CARSON CITY – Former Assembly Speaker Barbara Buckley may not be a candidate for public office this year, but this apparent lack of political ambition has not stopped her from maintaining a campaign fund worth nearly half a million dollars.
Buckley, a Democrat who left office following the 2010 general election, has used the broad definition of a candidate in state law to maintain her election fund. In her annual Campaign Contributions and Expenses Report for the calendar year 2010 filed in January 2011, Buckley reported that her campaign fund totaled just under $575,000.
On the same date the fund total was reported, Jan 7, 2011, her report also shows a $200 contribution from colleague Sheila Leslie, a former member of the Assembly and current candidate for the state Senate in Washoe County.
By receiving the $200 contribution, Buckley is defined in Nevada state law as being a candidate for public office, even though she did not seek office in 2010 and is not seeking office this year. She was termed out of the Assembly in 2010 after serving since 1995.
Buckley considered a run for governor in 2010 but ultimately decided against it. The finance reports identify her as a candidate, but they do not specify an office.
Buckley said today she has continued to maintain the fund in the event she does decide to run for public office in 2014 or 2016, and that she relied on advice from the Legislative Counsel Bureau and the Secretary of State’s office before doing so.
But Buckley said she has no definite political plans currently.
“I have no idea,” she said. “To be honest with you, the longer I’m out, the more I wonder if I will ever run for anything ever again. And so if I choose not to run for anything in the near future I will dispose of all of the money by giving it to either other candidates, parties, nonprofit organizations as outlined in the statute.”
Buckley said she has been fully transparent with all money received and spent from her campaign fund in her filings with the Secretary of State’s office.
Scott Gilles, deputy secretary for elections with the Secretary of State’s office, said via an email response that Nevada law allows a candidate to use donations in the candidate’s next election, which does not have to be in the next election cycle.
Nevada state law also defines a candidate as an individual who has received a contribution in excess of $100, “regardless of whether the person has filed a declaration of candidacy” and regardless of whether the person’s name appears on a ballot.
News of Buckley’s active and financially healthy campaign fund comes as members of the Assembly Republican Caucus have called for more transparency and reforms to the state’s campaign finance laws. One of the reforms outlined by caucus leader Pat Hickey, R-Reno, would require ending fund balance reports showing how much money incumbents have on hand after an election.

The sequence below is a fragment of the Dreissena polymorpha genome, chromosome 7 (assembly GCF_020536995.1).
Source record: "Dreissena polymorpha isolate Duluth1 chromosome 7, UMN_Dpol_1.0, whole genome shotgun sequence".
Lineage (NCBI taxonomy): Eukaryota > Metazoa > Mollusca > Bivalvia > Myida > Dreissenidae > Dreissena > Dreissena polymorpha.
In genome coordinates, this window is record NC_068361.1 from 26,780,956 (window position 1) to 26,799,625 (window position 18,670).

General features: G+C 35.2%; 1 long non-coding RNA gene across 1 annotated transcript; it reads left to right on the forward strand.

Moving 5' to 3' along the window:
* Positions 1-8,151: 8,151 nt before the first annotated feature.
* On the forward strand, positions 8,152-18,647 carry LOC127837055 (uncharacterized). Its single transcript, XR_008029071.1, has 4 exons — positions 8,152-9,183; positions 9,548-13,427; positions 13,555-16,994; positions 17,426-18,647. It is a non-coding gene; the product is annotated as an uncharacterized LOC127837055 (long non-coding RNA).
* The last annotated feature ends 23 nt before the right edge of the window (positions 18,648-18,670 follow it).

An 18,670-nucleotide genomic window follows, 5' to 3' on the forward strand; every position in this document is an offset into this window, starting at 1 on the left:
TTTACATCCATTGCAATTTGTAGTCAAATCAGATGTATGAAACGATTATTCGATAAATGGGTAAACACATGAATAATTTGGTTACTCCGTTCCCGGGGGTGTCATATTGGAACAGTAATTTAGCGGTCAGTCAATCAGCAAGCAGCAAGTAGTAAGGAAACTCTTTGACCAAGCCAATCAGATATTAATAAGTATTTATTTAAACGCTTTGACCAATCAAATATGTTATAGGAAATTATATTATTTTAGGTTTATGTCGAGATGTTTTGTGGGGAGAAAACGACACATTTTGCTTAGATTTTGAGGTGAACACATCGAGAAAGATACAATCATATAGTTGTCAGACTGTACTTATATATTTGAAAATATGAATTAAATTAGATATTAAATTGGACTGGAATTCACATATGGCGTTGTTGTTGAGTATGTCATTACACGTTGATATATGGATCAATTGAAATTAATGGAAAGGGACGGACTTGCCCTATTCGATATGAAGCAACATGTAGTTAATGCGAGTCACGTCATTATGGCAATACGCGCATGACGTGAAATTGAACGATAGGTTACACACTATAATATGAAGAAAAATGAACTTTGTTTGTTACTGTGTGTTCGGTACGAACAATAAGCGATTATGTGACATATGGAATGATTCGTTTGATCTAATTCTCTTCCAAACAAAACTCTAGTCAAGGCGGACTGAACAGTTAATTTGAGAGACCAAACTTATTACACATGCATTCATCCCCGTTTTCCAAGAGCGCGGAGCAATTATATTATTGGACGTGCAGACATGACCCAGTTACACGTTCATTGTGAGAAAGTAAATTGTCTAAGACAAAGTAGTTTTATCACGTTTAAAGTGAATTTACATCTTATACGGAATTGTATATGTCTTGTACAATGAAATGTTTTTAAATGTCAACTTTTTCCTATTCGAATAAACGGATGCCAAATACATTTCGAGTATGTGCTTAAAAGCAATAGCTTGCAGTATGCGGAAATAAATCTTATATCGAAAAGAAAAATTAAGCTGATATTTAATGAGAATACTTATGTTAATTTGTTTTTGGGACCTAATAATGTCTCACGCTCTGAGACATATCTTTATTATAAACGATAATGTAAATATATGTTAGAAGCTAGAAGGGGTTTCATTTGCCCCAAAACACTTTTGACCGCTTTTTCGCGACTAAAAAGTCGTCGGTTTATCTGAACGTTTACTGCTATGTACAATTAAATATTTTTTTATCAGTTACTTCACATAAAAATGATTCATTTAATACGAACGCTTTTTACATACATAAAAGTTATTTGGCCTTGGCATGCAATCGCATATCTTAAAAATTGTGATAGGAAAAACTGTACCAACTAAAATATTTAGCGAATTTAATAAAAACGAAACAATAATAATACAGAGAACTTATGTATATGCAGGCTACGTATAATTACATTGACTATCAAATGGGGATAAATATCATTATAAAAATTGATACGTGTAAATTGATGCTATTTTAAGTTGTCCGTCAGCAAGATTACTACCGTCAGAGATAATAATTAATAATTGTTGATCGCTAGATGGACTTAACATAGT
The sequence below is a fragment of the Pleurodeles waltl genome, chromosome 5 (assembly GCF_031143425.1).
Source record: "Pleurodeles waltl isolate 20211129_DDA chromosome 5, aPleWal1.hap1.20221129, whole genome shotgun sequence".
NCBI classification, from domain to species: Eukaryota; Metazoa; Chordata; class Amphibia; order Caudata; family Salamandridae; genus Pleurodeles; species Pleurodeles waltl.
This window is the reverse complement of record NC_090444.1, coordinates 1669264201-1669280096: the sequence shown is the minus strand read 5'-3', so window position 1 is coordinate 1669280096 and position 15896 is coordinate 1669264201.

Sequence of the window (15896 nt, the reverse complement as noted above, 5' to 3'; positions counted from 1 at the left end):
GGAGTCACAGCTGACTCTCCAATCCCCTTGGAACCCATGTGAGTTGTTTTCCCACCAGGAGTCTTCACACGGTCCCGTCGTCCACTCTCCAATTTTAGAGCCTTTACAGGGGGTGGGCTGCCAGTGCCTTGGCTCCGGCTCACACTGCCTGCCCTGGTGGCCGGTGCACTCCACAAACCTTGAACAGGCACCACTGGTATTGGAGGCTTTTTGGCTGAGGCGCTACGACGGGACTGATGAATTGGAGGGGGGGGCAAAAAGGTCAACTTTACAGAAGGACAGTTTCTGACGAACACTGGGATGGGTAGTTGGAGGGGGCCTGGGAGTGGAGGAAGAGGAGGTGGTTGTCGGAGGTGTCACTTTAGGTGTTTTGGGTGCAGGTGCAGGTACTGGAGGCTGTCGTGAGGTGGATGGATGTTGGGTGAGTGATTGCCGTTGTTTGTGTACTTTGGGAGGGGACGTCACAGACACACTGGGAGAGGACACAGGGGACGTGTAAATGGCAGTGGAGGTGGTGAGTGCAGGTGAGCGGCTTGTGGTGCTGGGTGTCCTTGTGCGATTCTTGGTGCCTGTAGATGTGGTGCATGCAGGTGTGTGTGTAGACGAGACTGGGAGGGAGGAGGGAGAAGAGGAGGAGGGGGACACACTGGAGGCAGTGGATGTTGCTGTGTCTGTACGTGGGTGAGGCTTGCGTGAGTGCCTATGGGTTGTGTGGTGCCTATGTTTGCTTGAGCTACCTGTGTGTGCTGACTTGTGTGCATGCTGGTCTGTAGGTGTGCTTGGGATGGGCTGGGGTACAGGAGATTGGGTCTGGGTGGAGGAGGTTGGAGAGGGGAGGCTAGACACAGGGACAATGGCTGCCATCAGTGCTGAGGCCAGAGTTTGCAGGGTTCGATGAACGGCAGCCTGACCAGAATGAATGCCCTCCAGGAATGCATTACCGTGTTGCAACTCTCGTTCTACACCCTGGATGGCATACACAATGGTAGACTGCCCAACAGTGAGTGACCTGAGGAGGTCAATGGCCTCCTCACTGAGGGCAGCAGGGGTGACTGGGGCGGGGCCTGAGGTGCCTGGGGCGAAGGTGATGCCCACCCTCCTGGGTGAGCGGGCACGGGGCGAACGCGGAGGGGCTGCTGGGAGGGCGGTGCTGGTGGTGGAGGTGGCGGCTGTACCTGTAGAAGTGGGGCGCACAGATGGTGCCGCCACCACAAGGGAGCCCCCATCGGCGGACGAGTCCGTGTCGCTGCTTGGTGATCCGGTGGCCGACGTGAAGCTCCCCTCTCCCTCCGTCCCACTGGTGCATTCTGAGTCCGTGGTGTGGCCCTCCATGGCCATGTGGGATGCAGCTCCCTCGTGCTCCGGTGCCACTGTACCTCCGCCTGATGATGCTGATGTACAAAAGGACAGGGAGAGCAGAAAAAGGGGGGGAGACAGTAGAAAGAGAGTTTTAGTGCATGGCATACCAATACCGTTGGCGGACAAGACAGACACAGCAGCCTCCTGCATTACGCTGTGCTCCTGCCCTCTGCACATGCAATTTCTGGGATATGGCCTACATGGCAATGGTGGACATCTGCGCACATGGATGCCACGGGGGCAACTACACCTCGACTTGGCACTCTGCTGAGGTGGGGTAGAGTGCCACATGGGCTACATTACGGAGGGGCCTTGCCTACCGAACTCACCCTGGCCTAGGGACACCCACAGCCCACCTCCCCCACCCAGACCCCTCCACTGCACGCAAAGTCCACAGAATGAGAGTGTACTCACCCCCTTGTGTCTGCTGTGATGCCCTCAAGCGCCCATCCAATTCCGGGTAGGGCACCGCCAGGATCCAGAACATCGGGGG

Buckley’s campaign fund of over $575,000, for example, is reported on her 2011 annual filing for calendar year 2010, but is not found anywhere in the 2011 or 2012 reports. Nor is the information required to be included on the more recent reports under current rules.
Buckley said she would be in favor of better organizing such information on the Secretary of State’s website to make it more easily accessible by the public.
But Hickey said Buckley’s decision to maintain a campaign fund even while not seeking public office shows why greater transparency and accountability is needed in Nevada’s campaign finance laws.
“This example by the former speaker of the Assembly, still having that much money on hand and continuing to give out that money, I assume to Democratic candidates, really underscores the need for us to re-examine how we report on campaign money and how we conduct ourselves after we leave the Legislature,” he said.
“We should be asking ourselves whether or not it is appropriate for former lawmakers to keep large amounts of money and be able to disburse those funds into the political process,” Hickey said.
Buckley also worked as a paid lobbyist for the Legal Aid Center of Southern Nevada in the 2011 legislative session. Buckley, an attorney, is executive director of the center. Serving as a lobbyist and donating to candidates is not a conflict, she said.
People who appear before the Legislature give campaign contributions all the time, Buckley said.
Buckley has continued to file her finance reports with the Nevada Secretary of State’s office, which show she had expenses of just over $35,000 in 2011, mostly consisting of contributions to nonprofit organizations. She continues to identify herself in the reports as a candidate.
In her first report for 2012 filed in May, she reports another nearly $40,000 in contributions, including many donations to candidates. Leslie, who is facing Republican Greg Brower in the Senate 15 race this year, received $8,700 in cash from Buckley. She also received a nearly $1,300 in-kind contribution from Buckley.
Deducting these expenses totaling about $75,000 from her political fund still leaves Buckley with about $500,000 in cash on hand.
Former Assembly Speaker Barbara Buckley says she has maintained her campaign fund in the event she decides to run for public office in the next two to four years:
Buckley says that if she decides not to run for elective office, she will dispose of the funds as outlined in state law: